Travel Gear: Luggage

For our upcoming trip to Italy, Marcus and I will be trying out a new (for us) style of travelling: backpacking. In the past, we have done full checked luggage including large garment bags when we went on our Cruise. We have gone with standard carry-on-with-wheels. Lastly, we’ve done some short weekend trips carrying everything for the both of us in one rolling carry-on. That last one was an awesome trip to Minneapolis with some friends, one of whom packed an entire suitcase of potential outfits for a three-day weekend. I truly sympathized!

I’ve always had issues with picking outfits, just ask Marcus how long it takes me and I’m sure you’ll get an eye roll. For Italy, I wanted to do things differently. We can’t afford a ‘lavish’ vacation where we stay in 4-star hotels and dine in expensive restaurants. Research brought me to one of my favorite sites: The ladies there gave me an incredible amount of new perspective on travel; starting with how to pack.

When you are budget travelling, that can mean a few things. For us, it means we will stay in hostels, where having less stuff is always a bonus. Having always previously packed things into a suitcase, I started to see how less luggage could mean a ton more freedom. Enter the backpack.

In Madison we have a few brick and mortar stores to shop for travel gear. REI and Fontana Sports both carry packs for pretty much any purpose. Research has been a major boredom kicker for me lately and I have accumulated a pretty impressive list for what I am looking for in a pack. Since we are planning to travel to other parts of the world, it’s a good idea that we plan for the less friendly places we might visit later while we look for the perfect packs.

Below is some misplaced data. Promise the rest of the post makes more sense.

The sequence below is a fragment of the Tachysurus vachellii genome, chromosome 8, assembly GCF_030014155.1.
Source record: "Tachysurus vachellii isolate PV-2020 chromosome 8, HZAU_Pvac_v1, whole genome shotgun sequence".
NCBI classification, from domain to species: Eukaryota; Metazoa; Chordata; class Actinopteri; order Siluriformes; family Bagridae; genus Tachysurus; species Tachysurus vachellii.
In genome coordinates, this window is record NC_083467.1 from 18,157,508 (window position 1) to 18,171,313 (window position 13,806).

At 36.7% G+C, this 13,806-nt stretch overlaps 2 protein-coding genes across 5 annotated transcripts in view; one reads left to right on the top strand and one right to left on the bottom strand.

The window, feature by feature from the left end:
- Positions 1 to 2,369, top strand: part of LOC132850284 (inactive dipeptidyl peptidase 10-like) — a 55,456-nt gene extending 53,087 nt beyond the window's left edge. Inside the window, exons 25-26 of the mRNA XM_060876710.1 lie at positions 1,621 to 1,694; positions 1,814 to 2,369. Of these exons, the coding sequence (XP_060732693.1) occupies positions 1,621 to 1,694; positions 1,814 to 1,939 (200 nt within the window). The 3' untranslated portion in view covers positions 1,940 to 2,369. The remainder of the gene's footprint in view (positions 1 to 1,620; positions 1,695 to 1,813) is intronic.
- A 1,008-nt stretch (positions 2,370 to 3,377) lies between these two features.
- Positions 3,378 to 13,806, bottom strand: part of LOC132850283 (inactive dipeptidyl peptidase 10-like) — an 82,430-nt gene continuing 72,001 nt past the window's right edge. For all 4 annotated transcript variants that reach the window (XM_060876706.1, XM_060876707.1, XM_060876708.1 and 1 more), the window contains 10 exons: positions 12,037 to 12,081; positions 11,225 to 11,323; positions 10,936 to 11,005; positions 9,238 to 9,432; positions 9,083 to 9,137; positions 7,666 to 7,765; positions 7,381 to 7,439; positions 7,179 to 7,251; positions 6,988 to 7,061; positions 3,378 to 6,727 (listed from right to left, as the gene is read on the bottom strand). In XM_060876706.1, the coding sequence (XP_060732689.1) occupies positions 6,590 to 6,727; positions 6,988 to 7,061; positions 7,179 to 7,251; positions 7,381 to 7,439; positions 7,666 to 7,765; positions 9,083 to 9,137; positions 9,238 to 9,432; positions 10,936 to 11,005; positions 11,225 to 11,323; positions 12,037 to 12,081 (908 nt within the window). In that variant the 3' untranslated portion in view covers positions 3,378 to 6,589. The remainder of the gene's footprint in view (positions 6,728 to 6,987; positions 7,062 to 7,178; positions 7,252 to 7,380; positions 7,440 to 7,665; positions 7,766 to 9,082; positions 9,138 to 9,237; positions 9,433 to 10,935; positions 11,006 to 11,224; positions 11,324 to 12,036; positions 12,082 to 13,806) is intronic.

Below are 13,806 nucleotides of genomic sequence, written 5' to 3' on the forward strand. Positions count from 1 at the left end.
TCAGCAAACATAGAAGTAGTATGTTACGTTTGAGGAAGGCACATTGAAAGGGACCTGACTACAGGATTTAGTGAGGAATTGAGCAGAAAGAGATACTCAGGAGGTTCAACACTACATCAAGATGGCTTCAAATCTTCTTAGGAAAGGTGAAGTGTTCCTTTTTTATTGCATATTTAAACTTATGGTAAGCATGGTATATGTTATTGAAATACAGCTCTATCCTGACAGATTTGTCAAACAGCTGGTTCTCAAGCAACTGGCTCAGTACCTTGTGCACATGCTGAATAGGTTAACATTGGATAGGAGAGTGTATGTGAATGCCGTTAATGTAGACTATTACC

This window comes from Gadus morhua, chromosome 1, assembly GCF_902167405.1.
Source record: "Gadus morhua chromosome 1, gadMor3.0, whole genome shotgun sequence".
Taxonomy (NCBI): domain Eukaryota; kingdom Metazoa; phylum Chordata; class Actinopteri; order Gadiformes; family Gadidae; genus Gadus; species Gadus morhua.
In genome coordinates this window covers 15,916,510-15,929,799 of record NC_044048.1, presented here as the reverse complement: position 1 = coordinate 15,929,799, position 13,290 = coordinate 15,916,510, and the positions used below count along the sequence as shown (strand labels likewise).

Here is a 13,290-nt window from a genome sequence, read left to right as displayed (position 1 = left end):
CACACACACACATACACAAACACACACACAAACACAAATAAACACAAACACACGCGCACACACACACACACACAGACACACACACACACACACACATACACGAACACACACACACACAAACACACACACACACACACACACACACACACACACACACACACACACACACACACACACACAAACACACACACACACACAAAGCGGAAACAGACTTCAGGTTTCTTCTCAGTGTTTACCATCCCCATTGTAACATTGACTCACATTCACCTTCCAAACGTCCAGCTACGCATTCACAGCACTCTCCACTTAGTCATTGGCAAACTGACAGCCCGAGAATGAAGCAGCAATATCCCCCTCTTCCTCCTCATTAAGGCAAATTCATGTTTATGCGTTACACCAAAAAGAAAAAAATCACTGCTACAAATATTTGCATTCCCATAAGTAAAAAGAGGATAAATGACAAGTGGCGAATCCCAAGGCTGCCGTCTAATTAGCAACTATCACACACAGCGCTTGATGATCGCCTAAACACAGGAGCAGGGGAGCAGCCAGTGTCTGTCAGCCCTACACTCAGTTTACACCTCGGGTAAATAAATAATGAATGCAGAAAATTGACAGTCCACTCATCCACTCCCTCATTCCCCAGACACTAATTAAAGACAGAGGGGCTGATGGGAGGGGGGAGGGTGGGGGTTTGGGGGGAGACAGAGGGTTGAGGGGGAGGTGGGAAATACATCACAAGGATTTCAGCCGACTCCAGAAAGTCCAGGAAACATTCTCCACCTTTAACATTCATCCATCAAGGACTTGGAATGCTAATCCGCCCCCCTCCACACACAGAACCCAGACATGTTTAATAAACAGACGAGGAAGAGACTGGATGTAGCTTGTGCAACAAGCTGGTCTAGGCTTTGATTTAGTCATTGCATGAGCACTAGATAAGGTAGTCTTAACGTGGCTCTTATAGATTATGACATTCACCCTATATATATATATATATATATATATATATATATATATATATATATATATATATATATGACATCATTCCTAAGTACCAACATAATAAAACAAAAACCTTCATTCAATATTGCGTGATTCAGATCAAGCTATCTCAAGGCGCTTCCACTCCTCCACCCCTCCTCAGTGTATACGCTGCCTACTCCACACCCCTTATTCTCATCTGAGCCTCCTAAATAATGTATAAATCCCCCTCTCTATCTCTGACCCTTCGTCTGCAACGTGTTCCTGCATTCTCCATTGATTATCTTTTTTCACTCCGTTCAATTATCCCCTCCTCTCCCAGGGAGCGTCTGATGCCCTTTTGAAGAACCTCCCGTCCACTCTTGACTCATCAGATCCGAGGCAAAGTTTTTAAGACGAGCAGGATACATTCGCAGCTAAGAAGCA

We will be taking our packs as carry-ons, which does restrict the size. The ease of not having to check, pay for, and the retrieve luggage is very appealing to me. We need to be able to meet the restriction size of 22″ x 14″ x 9″. We also want to make sure that the fully packed bag isn’t going to be cumbersome and heavy in the event that we need to walk a long distance carrying them. For myself, I’m looking at a pack around 35Liters and Marcus might do 40L. One thing I have learned is that stores selling packs will have sand bags that you can put in the pack to see how it feels loaded. Sales people are incredibly helpful for this and they can also help determine if the fit is correct.

Ease of Use

Most of the bags I’ve looked at are top loading. This would mean that in the event you may need, say, that pair of shoes at the bottom of your bag, you need to either make a huge mess digging around the bag, or take everything out and then end up still making a mess as you shove everything back in the bag. Not my idea of orderly. Front loading packs appear to be so much easier! Unzip the front and everything is laid out and easy to find, just like a regular suitcase. Brilliant! Packs with this option are much harder to find but they are out there.

Some of the Bells and Whistles

  • Camelback ready- Marcus hasn’t decided yet if this is something he needs. I’ll be skipping this feature
  • Locking zippers-Safety!
  • Neutral color- don’t want to draw unwanted attention with a vibrant color, like hot pink.

 So What Did We Get??

2014-02-05 08.41.04I chose the Osprey Kestrel 32L. I have a short torso, so this one feels in fit more like a traditional backpack. I tried larger packs but they seem to sit too low on my hips. My Kestrel is front loading, has nicely padded shoulder straps, a few small pockets, a rain cover, and it’s red. Not the most unassuming color, but I actually like it!

We learned that you actually get fitted for a pack with this plastic size thing. Can’t thank the salesman at Fontana Sports enough for how helpful and candid he was with us about packing, travel, and really anything we had questions about.

Marcus chose a more unique pack that is reminiscent of traditional carry-on luggage. The 2014-02-05 08.41.41Osprey Porter 46L is made for the very purpose we intend on using it for! It is the larger and more boxy size but with a front load, tons of inside pockets, and a very sturdy backpack construction. This one doesn’t come with a rain cover, but we can always buy one (or use a garbage bag?) later.


Purchasing our packs is more of a milestone in my planning than it might be for other people. We are starting to accumulate the things we will use for travel, and as our pile of gear increases it signifies to me that the trip is going to happen, and it’s going to happen soon. I always love having things to look forward to and this trip is no exception! One more giant piece to check off from our planning list!


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